Thursday, January 10, 2013
ZERO DARK THIRTY (2012)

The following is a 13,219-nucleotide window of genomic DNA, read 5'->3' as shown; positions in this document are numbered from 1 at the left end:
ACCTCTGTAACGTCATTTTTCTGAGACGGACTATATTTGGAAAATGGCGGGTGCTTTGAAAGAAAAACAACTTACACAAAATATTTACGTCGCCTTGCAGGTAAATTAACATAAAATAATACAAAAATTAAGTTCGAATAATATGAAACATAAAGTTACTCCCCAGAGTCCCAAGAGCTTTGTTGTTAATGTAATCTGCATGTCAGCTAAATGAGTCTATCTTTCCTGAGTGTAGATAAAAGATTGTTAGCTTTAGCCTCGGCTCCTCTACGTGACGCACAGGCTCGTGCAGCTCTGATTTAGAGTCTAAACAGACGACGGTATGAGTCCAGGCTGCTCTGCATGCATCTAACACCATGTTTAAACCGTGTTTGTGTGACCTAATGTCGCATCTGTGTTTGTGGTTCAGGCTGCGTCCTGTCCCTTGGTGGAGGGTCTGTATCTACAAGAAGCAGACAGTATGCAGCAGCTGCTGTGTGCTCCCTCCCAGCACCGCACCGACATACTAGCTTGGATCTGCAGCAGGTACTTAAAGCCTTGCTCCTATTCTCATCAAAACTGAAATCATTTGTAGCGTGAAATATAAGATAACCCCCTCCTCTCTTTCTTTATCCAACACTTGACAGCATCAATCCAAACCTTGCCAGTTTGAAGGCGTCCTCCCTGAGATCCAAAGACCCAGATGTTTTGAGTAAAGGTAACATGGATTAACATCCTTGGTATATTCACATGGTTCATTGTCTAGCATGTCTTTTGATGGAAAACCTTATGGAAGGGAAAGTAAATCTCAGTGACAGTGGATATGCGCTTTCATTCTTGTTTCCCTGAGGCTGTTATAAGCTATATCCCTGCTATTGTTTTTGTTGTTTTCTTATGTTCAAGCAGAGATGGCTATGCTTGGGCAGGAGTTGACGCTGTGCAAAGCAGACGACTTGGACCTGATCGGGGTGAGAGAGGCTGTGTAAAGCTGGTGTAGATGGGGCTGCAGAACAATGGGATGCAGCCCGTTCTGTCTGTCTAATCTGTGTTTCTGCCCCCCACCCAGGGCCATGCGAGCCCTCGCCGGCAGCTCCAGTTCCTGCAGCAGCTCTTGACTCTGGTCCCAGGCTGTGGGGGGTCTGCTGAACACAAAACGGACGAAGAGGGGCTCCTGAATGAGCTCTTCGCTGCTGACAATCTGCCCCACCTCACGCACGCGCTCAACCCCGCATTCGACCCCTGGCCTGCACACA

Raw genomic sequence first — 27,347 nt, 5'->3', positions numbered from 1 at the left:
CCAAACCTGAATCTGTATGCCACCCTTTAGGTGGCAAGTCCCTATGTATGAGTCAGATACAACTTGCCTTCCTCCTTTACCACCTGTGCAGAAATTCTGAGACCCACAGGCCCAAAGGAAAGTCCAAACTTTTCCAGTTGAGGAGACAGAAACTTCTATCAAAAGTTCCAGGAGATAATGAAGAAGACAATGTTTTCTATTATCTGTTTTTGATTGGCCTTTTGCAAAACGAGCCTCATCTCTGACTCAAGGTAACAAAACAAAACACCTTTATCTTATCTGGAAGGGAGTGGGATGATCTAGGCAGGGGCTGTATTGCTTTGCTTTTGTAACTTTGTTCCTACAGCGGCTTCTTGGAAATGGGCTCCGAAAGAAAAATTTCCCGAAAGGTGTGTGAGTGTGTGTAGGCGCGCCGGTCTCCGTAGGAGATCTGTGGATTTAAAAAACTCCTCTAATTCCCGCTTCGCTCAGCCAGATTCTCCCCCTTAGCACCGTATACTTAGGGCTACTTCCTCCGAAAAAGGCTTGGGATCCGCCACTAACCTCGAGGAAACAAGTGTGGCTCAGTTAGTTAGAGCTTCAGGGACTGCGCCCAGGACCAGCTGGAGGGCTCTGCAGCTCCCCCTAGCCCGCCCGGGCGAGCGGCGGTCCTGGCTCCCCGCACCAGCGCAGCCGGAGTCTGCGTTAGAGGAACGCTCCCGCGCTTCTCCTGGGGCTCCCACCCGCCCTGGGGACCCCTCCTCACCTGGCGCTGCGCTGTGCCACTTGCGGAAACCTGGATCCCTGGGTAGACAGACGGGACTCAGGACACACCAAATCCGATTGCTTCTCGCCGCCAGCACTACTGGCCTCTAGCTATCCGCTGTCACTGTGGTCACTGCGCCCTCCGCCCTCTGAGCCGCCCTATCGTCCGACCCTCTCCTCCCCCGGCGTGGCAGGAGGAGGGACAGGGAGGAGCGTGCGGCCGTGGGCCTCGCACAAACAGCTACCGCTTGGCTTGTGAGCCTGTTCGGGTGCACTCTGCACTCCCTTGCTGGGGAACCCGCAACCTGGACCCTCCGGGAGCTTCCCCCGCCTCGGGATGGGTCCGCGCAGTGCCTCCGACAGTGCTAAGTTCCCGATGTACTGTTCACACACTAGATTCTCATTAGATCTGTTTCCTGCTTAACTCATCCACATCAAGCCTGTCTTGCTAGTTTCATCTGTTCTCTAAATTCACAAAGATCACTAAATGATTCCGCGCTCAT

Director Kathryn Bigelow and writer Mark Boal follow up THE HURT LOCKER, their harrowing drama about a bomb defuse squad during Operation Iraqi Freedom, with this sprawling, ambitious story of the hunt for Osama bin Laden, the mastermind behind the September 11, 2001, attacks. The film begins in 2003 with CIA agent Maya (Jessica Chastain) joining field operative Dan (Jason Clarke) at a black site in Pakistan for an enhanced interrogation. As she pours through detainee interviews, she begins to fixate on a courier that several informants claim runs messages between Abu Faraj al-Libbi, believed to be a high level member of al Qaeda, and bin Laden. In the face of deep skepticism from Dan, co-worker Jessica (Jennifer Ehle), and supervisor Joseph Bradley (Kyle Chandler), Maya becomes convinced that if she can locate this courier, she can locate bin Laden. Boal’s script, based on first-hand accounts, chronicles Maya’s single-minded quest, incorporating significant attacks along its timeline: the 2004 Al-Khobar massacre in Saudi Arabia, the 2005 London transport bombings, and the 2008 Islamabad Marriott Hotel bombing, to name a few. These horrific world events add to the film’s urgency and provide historical touchstones within the unfolding story. After Maya finds the courier in a heavily fortified installation near Abbottabad, Pakistan, it still takes months before she’s able to convince the CIA Director (James Gandolfini) and the National Security Advisor (Stephen Dillane) to recommend an attack. Bigelow stages the assault on the compound, and the gripping two hours that precede it, with matter-of-fact bravura, finding in the climactic sequence a tense balance between catharsis and unease. The torture scenes are shocking; more so because the filmmakers neither condemn nor condone the tactic. They merely acknowledge the well-documented fact and leave it to our own collective conscience to pass judgment. The film asks us to face the moral cost of revenge, no matter how just. And, as the final quiet shot of Maya’s tear-streaked face reminds us, vengeance leaves a dark mark.